Jochen Friedrich Jonas

In 1819, Friedrich Franz I ordered the taking of a census of every inhabitant in the Duchy. Lists made by the mayor of cities and the Amtsmanner of villages were given to the Pastors to check against their records for accuracy. The census identified 393,000 inhabitants.

Among them in the Ritteramt Stavenhagen District we find entries nos. 235 thru 245:

  • Jochen Friedrich Jonas , born in Kittendorf, Stavenhagen, Mecklenberg on 29 February 1785.
  • Mar. (Marie or Margarete?) Friederike Jonas, born in Kittendorf, 13 April 1787 (Jochen’s wife).
  • Gust Christian Theodor Jonas (August), born 02 January 1817 in Kittendorf (their son)
  • Johann Christian Friedrich Jonas, born 4 December 1813, (another son)
  • Andreas Friedrich Paarmann, born 29 November 1802 (servant)
  • Theodor Christoph Andreas Voss, born 15 November 1802 in Flotow (servant)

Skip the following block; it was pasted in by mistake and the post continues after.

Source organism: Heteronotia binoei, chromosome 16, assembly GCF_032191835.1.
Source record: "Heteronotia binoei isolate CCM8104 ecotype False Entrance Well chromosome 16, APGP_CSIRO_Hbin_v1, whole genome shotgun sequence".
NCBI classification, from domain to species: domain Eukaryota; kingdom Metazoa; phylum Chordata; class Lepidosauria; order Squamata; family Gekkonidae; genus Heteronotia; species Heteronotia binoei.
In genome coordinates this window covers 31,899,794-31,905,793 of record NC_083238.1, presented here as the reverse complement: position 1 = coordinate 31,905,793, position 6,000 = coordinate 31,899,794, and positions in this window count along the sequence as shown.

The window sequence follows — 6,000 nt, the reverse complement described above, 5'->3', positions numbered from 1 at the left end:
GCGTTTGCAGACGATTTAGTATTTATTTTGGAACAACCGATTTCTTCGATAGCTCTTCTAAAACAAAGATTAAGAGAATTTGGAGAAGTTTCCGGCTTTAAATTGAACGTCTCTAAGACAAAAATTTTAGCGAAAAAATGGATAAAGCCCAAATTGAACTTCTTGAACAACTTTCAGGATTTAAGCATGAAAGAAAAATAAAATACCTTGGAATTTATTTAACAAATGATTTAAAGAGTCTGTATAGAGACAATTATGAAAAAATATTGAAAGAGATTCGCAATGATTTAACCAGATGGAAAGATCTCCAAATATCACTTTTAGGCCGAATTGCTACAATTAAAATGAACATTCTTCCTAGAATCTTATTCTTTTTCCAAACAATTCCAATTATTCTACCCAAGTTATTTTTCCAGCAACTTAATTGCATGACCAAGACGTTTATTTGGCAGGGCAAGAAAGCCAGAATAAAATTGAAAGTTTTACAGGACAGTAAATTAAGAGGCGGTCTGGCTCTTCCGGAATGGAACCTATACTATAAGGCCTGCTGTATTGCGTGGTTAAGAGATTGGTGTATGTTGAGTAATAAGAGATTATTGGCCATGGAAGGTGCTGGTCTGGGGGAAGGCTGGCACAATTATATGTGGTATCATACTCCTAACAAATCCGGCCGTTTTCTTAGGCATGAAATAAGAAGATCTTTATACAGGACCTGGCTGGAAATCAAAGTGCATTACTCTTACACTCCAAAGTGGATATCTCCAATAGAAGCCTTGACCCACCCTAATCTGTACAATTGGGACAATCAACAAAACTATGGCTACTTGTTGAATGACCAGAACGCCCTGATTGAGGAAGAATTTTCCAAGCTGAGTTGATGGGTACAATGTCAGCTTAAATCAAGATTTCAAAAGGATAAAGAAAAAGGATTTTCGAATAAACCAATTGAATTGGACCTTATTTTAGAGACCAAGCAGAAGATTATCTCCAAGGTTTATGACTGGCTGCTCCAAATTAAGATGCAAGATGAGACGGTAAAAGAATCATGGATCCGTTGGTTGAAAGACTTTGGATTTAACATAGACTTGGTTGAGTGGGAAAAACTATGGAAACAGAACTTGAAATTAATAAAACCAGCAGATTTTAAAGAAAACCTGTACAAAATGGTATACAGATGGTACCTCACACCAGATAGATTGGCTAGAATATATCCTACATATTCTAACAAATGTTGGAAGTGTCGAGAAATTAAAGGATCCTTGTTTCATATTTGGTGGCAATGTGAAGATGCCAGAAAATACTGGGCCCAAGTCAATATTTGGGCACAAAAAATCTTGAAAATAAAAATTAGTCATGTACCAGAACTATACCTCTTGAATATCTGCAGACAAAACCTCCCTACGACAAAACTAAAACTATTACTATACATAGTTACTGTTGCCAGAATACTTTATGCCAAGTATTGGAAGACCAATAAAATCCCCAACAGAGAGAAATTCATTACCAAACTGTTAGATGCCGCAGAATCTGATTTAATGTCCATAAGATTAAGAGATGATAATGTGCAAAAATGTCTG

• Catharine Sophie Diederich, born 19 October 1786, from Gievitz, a servant’s wife
  • Fried. Stine (Friederike Christine) Diederich, b. 10 March 1809 (servant’s daughter)
  • Louise Magd. (Magdalena) Diederich, b. 11 Jul 1811 (servant’s daughter)
  • The husband and father of this Diederich family is the servant Ber. (Bernd) Christian Diederich, b. 11 Jul 1776, who was living in the manor house.

Jochen Friedrich is listed as a tageloehner. A tagleohner is a day laborer who worked on a large estate. Often times, tageloehners had to share their dwelling with other employees of the estate. They had a small cottage to live in and perhaps a small plot of land to use to grow vegetables as their food source. They lived in poverty, moving from estate to estate when a landowner required assistance with plowing, planting or harvesting crops. The man worked wherever the estate owner told him to work doing whatever the task the estate owner wanted. When the estate was sold, the workers were considered property and sold as part of the inventory.

During this time, only the son, usually the oldest, would retain tenancy of the family cottage. The residents were not allowed to leave the village where they were born. If the family was quite large, as it often was, the other sons continued to live in the small little cottage with their families or the lucky ones were moved to another estate owned by the landowner.

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